The United States said Friday it was partially resuming sales of military supplies to Gulf Arab ally Bahrain after having frozen most shipments last year amid a bloody crackdown on protests.
But in a nod to concerns over ongoing pro-democracy demonstrations, State Department spokeswoman Victoria Nuland said "the items that we are releasing are not used for crowd control."
Tear gas and stun grenades were excluded from the sales, according to U.S. officials.
A senior U.S. administration official told reporters on condition of anonymity that a frigate and harbor security boats, as well as upgraded F-16 engines would be transferred to Bahrain as well as other items he declined to disclose.
The equipment and services were released "for the purpose of helping Bahrain maintain its external defense capabilities," Nuland said in a statement that did not describe the items.
She urged Bahrain to tackle "serious unresolved human rights issues" and warned the "country is becoming increasingly polarized."
"We are concerned about excessive use of force and tear gas by police," Nuland said.
"At the same time, we are concerned by the almost daily use of violence by some protesters. We urge all sides to work together to end the violence."
Witnesses said Friday that Bahraini police fired tear gas and birdshot during overnight clashes with protesters demanding the release of jailed opposition activists, wounding several demonstrators.
Amnesty International says 60 people have been killed in Bahrain since the uprising began in mid-February 2011.
Nuland said Washington "will continue to maintain the holds on the TOW missiles and Humvees that were notified to Congress last October," amid concerns they could be used against protesters.
She was referring to Tube-launched, Optically-tracked, Wire-guided missile, as well as the all-terrain Humvees that have replaced the traditional jeep.
"Given the unrest in Bahrain over the past year and pending further progress on reform, the United States has maintained a pause on most arms sales and licenses to the government of Bahrain," a senior U.S. official said.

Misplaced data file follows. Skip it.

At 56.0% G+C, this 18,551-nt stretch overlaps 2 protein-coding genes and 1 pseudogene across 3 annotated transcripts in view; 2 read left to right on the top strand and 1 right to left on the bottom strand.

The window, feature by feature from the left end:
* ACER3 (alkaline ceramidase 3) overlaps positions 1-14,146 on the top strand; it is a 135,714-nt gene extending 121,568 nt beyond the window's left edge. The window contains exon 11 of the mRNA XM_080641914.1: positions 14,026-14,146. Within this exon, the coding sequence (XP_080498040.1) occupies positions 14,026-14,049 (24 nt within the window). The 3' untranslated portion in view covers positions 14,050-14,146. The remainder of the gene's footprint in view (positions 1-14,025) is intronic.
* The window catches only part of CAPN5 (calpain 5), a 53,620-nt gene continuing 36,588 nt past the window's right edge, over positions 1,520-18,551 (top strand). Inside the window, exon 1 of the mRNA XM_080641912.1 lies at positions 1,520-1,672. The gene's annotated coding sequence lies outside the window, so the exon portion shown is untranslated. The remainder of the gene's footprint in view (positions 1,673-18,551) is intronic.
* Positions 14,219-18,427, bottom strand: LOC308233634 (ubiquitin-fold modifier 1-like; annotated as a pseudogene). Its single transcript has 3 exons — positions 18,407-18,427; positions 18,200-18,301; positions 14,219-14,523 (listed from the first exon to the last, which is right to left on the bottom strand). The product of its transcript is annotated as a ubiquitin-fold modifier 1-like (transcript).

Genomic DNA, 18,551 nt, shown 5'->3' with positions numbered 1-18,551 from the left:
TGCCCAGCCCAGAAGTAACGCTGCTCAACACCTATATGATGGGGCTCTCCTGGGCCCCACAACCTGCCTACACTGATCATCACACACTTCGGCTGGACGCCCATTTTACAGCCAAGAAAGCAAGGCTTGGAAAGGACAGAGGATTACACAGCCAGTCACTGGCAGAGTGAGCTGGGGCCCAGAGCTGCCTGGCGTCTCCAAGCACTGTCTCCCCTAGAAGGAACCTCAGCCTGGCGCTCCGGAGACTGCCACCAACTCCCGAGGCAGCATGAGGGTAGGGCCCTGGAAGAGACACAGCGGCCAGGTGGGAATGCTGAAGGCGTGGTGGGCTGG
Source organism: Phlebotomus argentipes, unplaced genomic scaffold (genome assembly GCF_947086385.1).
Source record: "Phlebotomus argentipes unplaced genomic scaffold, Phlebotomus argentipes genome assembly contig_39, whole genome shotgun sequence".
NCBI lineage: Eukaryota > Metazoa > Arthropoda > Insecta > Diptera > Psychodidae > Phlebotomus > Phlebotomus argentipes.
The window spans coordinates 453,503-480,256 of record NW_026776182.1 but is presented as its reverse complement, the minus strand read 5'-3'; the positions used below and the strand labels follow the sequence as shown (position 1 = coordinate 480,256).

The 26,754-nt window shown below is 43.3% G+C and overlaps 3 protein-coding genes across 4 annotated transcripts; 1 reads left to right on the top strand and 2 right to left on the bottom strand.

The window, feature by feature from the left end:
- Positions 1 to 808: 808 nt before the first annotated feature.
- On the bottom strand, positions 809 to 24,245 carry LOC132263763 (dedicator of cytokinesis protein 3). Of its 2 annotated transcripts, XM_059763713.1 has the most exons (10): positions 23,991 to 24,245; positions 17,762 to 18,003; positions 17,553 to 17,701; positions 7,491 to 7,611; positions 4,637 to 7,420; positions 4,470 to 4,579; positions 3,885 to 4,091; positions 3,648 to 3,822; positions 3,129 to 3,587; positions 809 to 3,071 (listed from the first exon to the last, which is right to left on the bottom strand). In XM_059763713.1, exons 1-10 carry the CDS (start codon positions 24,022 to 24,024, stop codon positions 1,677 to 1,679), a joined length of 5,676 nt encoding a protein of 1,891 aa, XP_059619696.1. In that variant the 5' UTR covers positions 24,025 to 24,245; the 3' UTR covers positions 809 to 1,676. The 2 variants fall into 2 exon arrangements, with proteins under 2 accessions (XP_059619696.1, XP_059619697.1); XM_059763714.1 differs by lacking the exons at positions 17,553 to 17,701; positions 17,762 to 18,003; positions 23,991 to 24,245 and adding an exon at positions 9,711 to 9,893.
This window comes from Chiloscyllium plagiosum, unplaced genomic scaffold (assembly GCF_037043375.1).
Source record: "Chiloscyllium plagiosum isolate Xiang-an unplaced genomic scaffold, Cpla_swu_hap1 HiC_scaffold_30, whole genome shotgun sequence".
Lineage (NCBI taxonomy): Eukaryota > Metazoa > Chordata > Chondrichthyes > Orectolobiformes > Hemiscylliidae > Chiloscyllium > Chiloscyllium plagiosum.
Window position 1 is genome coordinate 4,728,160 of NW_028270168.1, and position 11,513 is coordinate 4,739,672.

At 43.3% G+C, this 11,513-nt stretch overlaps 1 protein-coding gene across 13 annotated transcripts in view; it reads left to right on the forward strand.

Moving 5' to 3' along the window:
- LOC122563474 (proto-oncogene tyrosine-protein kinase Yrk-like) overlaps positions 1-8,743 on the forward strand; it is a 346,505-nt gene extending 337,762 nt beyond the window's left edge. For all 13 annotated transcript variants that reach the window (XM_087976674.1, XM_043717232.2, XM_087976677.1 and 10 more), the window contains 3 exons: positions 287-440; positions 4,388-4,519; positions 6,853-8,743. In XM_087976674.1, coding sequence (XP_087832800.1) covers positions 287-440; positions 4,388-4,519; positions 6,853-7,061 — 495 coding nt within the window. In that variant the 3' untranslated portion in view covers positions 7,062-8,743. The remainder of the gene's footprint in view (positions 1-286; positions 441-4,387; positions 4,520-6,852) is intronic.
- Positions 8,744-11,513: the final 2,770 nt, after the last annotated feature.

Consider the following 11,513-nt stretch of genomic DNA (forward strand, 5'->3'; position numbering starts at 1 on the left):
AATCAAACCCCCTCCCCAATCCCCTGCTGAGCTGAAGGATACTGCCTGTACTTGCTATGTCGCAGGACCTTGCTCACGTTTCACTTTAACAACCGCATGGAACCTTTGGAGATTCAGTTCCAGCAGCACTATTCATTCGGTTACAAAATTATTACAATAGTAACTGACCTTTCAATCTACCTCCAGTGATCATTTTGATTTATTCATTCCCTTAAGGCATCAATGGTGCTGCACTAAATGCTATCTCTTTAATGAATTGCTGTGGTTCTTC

But the United States has at the same time been "continuing to supply some items on a case-by-case basis that directly affected our own national security interests," he said.
Bahrain serves as the headquarters for the US Navy's Fifth Fleet, which patrols the Gulf amid perceived threats to Arab allies in the region from neighboring Iran.
The announcement on military cooperation came amid a visit to the United States by Bahraini Crown Prince Salman bin Hamad Al Khalifa, who met with Vice President Joe Biden here on Friday and with U.S. Secretary of State Hillary Clinton on Wednesday.
Biden "expressed concern about the recent escalation of street violence, including attacks against security forces," his office said in a statement.
"The vice president also underscored the importance of ensuring fundamental rights for all Bahrainis and the need for greater progress by the government on accountability for past abuses, police reform and integration, and inclusive political dialogue."
Clinton said "much work remains to fully address ongoing human rights issues," according to Nuland, after the pair discussed Bahrain's efforts to implement recommendations from an independent probe into the crackdown on pro-democracy protests.
The chief U.S. diplomat urged the Bahraini government to take action that "leads to meaningful institutional and political reforms," Nuland said.
King Hamad promised reforms after the independent commission probing Bahrain's March 2011 crackdown on Shiite-led democracy protests reported in November that police had used "excessive force" and tortured detainees.
Bahrain's crown prince was also due to meet with Defense Secretary Leon Panetta later Friday.
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